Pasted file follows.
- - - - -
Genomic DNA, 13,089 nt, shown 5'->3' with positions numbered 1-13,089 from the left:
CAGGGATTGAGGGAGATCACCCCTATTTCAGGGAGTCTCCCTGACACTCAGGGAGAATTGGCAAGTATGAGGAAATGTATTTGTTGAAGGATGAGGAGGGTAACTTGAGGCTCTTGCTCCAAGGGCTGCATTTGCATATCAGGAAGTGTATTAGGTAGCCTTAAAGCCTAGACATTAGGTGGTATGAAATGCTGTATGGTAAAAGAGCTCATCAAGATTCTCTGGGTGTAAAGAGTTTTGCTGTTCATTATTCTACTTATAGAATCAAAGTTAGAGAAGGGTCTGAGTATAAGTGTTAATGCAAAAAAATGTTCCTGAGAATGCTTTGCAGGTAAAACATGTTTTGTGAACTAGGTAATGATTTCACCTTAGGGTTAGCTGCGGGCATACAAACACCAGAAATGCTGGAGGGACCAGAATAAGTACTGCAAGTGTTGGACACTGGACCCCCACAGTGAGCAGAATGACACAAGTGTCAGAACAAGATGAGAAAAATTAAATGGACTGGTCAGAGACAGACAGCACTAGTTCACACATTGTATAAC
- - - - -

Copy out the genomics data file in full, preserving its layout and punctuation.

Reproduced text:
Genomic DNA, 13,089 nt, shown 5'->3' with positions numbered 1-13,089 from the left:
CAGGGATTGAGGGAGATCACCCCTATTTCAGGGAGTCTCCCTGACACTCAGGGAGAATTGGCAAGTATGAGGAAATGTATTTGTTGAAGGATGAGGAGGGTAACTTGAGGCTCTTGCTCCAAGGGCTGCATTTGCATATCAGGAAGTGTATTAGGTAGCCTTAAAGCCTAGACATTAGGTGGTATGAAATGCTGTATGGTAAAAGAGCTCATCAAGATTCTCTGGGTGTAAAGAGTTTTGCTGTTCATTATTCTACTTATAGAATCAAAGTTAGAGAAGGGTCTGAGTATAAGTGTTAATGCAAAAAAATGTTCCTGAGAATGCTTTGCAGGTAAAACATGTTTTGTGAACTAGGTAATGATTTCACCTTAGGGTTAGCTGCGGGCATACAAACACCAGAAATGCTGGAGGGACCAGAATAAGTACTGCAAGTGTTGGACACTGGACCCCCACAGTGAGCAGAATGACACAAGTGTCAGAACAAGATGAGAAAAATTAAATGGACTGGTCAGAGACAGACAGCACTAGTTCACACATTGTATAAC